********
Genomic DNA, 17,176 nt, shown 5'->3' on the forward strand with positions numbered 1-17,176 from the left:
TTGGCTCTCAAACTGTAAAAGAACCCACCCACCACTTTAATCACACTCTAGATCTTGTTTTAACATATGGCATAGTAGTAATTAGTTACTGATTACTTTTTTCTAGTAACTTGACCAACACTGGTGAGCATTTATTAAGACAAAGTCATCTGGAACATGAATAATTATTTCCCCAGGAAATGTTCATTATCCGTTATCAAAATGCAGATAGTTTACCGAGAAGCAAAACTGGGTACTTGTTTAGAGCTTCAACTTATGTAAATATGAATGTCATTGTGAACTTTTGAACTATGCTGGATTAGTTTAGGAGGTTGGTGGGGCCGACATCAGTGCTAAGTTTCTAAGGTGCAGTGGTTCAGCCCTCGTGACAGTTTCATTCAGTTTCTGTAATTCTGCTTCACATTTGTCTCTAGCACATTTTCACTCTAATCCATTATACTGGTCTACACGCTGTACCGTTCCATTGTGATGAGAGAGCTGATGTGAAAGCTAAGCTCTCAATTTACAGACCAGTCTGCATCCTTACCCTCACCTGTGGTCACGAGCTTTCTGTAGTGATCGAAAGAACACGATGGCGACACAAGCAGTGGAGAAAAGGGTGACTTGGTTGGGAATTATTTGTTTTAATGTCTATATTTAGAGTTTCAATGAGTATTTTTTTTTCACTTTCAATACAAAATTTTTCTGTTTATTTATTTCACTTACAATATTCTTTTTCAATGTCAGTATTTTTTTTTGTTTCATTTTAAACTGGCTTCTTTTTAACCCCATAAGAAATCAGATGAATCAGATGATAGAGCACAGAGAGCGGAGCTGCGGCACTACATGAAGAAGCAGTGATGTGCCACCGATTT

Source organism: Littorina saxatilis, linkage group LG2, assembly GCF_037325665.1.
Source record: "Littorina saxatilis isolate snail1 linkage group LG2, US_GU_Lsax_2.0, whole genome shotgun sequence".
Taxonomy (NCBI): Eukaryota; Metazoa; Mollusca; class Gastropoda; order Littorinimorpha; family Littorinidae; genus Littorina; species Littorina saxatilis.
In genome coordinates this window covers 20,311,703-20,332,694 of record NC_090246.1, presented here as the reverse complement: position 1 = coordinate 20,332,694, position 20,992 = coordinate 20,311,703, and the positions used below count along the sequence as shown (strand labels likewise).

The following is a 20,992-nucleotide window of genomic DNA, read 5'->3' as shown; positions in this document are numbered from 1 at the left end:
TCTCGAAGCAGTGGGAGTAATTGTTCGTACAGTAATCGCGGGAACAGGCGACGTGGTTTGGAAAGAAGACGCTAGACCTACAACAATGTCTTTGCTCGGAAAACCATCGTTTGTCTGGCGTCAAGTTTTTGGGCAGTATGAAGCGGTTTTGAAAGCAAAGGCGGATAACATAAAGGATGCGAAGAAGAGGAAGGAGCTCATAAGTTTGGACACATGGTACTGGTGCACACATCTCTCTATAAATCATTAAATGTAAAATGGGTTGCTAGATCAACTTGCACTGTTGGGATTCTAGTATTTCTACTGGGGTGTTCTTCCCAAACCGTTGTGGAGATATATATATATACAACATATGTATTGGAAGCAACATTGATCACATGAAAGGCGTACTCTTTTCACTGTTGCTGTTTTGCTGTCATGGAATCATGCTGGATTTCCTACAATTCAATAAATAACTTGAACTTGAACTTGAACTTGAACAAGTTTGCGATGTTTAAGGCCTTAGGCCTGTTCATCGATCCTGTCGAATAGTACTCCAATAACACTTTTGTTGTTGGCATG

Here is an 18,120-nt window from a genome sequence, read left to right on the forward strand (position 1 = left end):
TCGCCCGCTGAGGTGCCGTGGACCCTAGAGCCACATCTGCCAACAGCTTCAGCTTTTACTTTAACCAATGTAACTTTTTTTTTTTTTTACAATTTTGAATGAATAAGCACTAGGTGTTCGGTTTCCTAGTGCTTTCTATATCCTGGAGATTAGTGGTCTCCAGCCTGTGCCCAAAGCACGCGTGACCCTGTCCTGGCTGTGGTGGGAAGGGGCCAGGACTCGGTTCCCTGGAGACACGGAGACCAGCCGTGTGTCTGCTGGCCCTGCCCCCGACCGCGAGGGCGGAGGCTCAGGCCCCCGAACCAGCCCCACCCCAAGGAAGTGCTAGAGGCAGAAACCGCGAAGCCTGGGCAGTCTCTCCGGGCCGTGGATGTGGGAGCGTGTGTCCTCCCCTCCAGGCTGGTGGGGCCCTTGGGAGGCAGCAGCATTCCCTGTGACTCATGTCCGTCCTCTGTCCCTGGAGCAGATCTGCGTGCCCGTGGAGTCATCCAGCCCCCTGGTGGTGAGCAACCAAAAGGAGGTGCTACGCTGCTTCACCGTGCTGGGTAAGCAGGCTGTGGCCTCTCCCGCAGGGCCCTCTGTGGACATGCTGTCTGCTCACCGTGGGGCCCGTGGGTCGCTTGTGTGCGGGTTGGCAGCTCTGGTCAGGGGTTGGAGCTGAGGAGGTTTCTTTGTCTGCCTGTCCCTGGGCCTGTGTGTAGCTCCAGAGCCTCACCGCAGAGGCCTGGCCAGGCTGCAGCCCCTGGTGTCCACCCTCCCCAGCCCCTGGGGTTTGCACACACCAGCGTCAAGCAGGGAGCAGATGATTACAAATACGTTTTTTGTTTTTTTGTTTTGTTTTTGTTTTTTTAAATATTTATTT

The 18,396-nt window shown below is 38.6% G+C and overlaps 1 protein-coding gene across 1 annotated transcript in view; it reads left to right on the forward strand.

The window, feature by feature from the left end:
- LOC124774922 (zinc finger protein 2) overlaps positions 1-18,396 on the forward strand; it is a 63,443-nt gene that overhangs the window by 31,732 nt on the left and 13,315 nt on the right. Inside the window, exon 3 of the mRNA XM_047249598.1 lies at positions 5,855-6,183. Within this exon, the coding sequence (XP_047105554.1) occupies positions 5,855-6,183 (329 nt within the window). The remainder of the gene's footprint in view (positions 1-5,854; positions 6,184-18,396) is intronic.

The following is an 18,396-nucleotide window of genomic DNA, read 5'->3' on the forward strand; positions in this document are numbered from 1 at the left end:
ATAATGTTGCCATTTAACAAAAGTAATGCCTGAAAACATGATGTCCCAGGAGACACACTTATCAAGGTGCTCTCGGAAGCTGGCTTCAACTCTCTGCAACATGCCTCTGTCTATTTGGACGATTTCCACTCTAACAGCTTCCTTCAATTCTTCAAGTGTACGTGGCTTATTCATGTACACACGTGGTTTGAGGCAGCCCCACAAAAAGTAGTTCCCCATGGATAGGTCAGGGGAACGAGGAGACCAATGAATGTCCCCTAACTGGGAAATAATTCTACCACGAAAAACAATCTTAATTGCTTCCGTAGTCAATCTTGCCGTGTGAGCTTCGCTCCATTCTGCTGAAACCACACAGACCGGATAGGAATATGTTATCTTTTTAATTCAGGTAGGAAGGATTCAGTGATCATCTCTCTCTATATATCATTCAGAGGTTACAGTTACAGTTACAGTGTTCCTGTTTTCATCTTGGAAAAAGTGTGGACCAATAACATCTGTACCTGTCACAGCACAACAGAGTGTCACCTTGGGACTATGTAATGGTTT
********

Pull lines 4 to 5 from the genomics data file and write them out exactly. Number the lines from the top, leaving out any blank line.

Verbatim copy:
Source record: "Littorina saxatilis isolate snail1 linkage group LG2, US_GU_Lsax_2.0, whole genome shotgun sequence".
Taxonomy (NCBI): Eukaryota; Metazoa; Mollusca; class Gastropoda; order Littorinimorpha; family Littorinidae; genus Littorina; species Littorina saxatilis.